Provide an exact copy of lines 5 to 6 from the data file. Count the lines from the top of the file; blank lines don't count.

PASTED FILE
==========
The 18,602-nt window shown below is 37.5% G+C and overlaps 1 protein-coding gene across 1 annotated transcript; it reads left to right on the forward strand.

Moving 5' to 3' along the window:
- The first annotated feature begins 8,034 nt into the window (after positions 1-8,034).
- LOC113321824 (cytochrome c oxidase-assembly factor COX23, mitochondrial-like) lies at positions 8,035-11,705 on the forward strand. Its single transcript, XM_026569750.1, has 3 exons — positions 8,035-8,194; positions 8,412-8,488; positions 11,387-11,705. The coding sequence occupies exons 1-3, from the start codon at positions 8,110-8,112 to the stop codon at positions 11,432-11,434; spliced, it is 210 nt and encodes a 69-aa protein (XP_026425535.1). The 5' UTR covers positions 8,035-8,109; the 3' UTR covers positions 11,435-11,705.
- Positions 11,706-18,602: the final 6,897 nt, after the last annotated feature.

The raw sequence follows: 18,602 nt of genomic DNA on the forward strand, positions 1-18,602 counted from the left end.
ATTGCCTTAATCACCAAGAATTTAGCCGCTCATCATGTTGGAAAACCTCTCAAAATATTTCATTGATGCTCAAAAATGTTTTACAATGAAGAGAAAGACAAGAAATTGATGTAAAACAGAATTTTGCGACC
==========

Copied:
- Positions 11,706-18,602: the final 6,897 nt, after the last annotated feature.

The raw sequence follows: 18,602 nt of genomic DNA on the forward strand, positions 1-18,602 counted from the left end.